The wall paintings that Marc Chagall created in the winter of 1920-21 for the interior of the State Jewish Chamber Theater in Moscow are in marvelous, dreamy, pale colors. These paintings are packed with activity; they present Chagall’s panoramic vision of a Yiddish theater that is a theater of life. Chagall reimagines the old Jewish world of the shtetl in an exaggerated, stylized form, and in the process he creates a modern mythology of origins and transformations.

At the center of the largest, mural-size composition, Introduction to the Jewish Theater, Chagall presents Chagall himself, carried in the arms of the great Russian art critic Abram Efros. The weight of narrative that the artist is holding aloft in these paintings is considerable, yet he carries it easily, as easily as Efros carries Chagall. The paintings are airy and buoyant. At the Guggenheim SoHo, where the seven paintings that make up the ensemble are hung in one room so that we have a good sense of their original arrangement, the initial impression is of a wintry rainbow composed of overlapping planes of violet and celadon and yellow and white and gray.[1] This effect of soft, prismatic light is underscored by the medium: gouache and tempera on canvas. The matte surfaces are in sync with Chagall’s style, which is based on drawing, on complex linear arabesques. Close up, the effect is exhilarating. One moves from incident to incident, relishing the way that Chagall stylizes an arm or a leg, incorporates Hebrew lettering, paints a teeny scene-within-a-scene, or includes passages that are done by pressing paint-dipped pieces of lace against the canvas. Close up the paintings have the assurance of near-masterpieces. Yet as one moves farther away, to see how it all fits together, the effect can be dismaying. The great little incidents and the Cubist play-of-forms don’t exactly add up. It all seems a little tendentious, Rube Goldberg-ish. From a dozen feet away, these extraordinarily interesting paintings look almost banal. Yet the insufficiency of the overall design does not leave one feeling cheated. These Chagalls are full of wonderful things, and though they are not great paintings, they are dazzlingly brilliant and lovable works. They are immensely lovable works. This is the most important thing about them.

What other modern artist gives us such an easy opulence of imagery? Introduction to the Jewish Theater is a view of the life of the theater, including portraits of major figures, such as the Jewish Theater’s director, Alexander Granovsky. What dominates, the scholar Avram Kampf has written, is “the informal air of the commedia dell’arte and its closest Jewish manifestation, the Purim jesters.” Chagall discovers in this Jewish theatrical tradition echoes of other theatrical traditions; he enriches his scene with echoes of Callot’s prints of the commedia dell’arte, of Seurat’s Circus and Sideshow, of Degas, of Picasso’s Saltimbanques, of the front cloth and costumes that Picasso did for Parade in 1916, and perhaps of Sonia Delaunay’s Bal Bullier (1913). Of the other six canvases, four are allegories of the arts that offer Jewish analogies to traditional Western representations of music, dance, drama, and literature. These works tap into a lineage of allegorical decorative cycles that goes back to the Middle Ages and has been transformed by every succeeding period—the Renaissance, the Baroque, the Rococo, the Neoclassical. Another kind of pageantry, the pageantry of a marriage ceremony, is alluded to in the long narrow frieze of a table set for a wedding feast; this painting is both a metaphysical still life in the European tradition and a meditation on Jewish decorative traditions. The last painting, Love on the Stage, is a Constructivist abstraction, through which Chagall has laced his own phantasmagorically narrative imagery. The incandescence of the paintings has to do with Chagall’s obvious sense that everything is open to him. He works unselfconsciously, letting things fall (or maybe rise is a better word) as they may. When he uses a Torah scribe as the figure that represents literature, there is nothing forced about the introduction of a Jewish figure into an allegorical scheme that obviously has pagan roots. The whole adventure of these decorations—which were originally located in the room where the plays were performed—goes on in a magical, elevated place. Traditions meld and interpenetrate in the high, soft, white light.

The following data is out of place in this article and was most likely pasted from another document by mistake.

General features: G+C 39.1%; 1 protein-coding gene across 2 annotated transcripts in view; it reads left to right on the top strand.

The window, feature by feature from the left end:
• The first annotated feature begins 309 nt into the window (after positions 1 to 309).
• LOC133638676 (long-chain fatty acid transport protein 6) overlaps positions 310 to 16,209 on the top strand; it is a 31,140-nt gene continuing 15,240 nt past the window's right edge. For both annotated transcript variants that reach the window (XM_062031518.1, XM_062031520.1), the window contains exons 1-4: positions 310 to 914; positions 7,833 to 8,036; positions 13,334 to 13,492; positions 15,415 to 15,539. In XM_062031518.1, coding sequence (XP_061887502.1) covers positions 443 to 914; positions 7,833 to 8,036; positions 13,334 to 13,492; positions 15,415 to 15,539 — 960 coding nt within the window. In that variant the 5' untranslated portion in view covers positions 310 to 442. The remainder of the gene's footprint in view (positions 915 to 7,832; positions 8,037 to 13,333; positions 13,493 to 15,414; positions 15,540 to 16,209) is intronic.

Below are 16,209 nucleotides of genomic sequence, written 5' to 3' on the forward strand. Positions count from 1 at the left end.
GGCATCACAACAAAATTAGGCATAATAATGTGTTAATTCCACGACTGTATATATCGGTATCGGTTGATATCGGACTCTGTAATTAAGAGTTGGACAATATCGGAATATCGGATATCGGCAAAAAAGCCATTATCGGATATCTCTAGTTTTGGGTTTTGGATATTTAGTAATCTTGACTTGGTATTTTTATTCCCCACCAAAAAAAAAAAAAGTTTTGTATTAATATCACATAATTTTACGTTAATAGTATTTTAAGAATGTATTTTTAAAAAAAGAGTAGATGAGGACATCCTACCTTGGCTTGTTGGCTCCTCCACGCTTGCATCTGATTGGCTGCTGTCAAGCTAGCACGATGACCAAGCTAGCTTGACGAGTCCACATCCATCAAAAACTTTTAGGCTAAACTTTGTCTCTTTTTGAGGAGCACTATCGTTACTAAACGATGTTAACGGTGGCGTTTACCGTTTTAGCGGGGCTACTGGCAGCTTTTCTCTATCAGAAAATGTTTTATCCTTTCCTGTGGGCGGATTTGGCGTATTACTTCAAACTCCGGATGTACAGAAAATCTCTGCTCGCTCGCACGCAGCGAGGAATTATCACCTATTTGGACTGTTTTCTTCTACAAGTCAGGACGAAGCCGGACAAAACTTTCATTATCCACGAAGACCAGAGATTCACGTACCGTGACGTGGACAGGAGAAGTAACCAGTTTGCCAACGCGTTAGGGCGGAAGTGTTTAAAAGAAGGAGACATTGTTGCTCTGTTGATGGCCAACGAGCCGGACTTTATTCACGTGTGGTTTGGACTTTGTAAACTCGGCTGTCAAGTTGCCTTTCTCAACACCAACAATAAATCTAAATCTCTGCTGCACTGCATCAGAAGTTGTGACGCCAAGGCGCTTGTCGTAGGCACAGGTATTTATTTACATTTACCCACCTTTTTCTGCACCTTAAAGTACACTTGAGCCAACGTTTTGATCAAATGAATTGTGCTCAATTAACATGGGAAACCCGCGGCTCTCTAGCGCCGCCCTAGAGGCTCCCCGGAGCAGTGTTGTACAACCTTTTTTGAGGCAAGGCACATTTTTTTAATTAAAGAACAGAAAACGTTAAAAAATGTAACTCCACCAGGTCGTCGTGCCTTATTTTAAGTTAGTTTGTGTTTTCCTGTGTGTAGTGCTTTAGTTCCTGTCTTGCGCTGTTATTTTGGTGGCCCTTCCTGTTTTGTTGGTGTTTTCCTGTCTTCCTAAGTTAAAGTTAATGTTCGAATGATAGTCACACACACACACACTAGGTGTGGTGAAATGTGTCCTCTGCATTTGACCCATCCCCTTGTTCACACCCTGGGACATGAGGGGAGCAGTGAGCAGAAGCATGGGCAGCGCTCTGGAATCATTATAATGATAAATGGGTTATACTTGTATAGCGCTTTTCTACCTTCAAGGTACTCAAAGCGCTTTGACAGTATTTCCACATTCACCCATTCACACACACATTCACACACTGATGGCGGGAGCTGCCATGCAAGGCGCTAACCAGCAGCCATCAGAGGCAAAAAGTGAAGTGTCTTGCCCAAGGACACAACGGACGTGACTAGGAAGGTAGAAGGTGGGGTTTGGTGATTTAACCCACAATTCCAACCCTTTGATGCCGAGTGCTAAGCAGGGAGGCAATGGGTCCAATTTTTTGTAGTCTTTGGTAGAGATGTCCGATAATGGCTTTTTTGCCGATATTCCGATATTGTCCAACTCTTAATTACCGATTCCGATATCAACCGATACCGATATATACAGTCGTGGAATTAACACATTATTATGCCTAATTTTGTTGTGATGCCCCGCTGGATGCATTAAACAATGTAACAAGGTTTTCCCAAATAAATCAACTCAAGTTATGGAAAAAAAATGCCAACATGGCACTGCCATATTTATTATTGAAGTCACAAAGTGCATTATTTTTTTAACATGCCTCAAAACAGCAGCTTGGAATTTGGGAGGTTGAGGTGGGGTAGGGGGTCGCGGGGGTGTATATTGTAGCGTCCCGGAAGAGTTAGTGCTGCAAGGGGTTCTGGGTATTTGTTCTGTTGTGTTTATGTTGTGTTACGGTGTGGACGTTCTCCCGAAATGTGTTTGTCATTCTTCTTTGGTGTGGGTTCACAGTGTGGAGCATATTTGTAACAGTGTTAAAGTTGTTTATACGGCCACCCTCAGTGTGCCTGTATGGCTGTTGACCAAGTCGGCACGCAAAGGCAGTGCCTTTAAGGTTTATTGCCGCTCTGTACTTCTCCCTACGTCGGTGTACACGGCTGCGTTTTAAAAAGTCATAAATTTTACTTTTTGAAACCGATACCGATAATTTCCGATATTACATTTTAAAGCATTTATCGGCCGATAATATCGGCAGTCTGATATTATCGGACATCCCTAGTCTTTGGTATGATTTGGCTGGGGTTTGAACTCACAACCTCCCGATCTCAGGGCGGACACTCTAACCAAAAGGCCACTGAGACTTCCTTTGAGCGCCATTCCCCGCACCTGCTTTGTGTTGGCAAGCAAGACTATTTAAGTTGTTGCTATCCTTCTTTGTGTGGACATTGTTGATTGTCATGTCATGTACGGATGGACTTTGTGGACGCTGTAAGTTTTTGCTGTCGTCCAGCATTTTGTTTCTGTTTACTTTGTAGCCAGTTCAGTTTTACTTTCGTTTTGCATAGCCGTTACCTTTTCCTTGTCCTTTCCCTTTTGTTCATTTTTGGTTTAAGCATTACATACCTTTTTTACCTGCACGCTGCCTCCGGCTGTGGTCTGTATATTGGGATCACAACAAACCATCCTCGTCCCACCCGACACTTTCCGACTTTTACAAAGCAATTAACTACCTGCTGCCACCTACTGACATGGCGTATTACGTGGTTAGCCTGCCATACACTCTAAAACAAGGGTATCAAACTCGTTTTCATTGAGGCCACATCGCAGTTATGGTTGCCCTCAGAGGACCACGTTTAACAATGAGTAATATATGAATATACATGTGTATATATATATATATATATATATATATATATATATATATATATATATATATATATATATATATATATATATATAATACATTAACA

Chagall did all of this very fast, in a matter of months. In his autobiography he recalled how “I flung myself at the walls … The canvases were stretched out on the floor… . Workers, actors walked over them. Rooms and corridors were in the process of being renovated, piles of shavings mingled with my tubes of paint, with my sketches … I too was stretched out on the floor … I set to work.” The paintings, hanging in the Jewish Chamber Theater, became the center of the changing world of Yiddish theater, which was moving from a period of naturalism into a period of expressionism and abstraction. Opening night at the theater was a Shalom Aleichem triple bill (Mazeltov, The Agents, and The Lie), with sets by Chagall. When the troupe played in Berlin, a critic wrote: “In every theater there are moments when one may relax. Not here. Cubistic liveliness … they talk not only with their hands but almost with their hair, calves, soles, and toes. You think someone is walking and already he is lying down. You think someone is waiting and already he is fleeing.”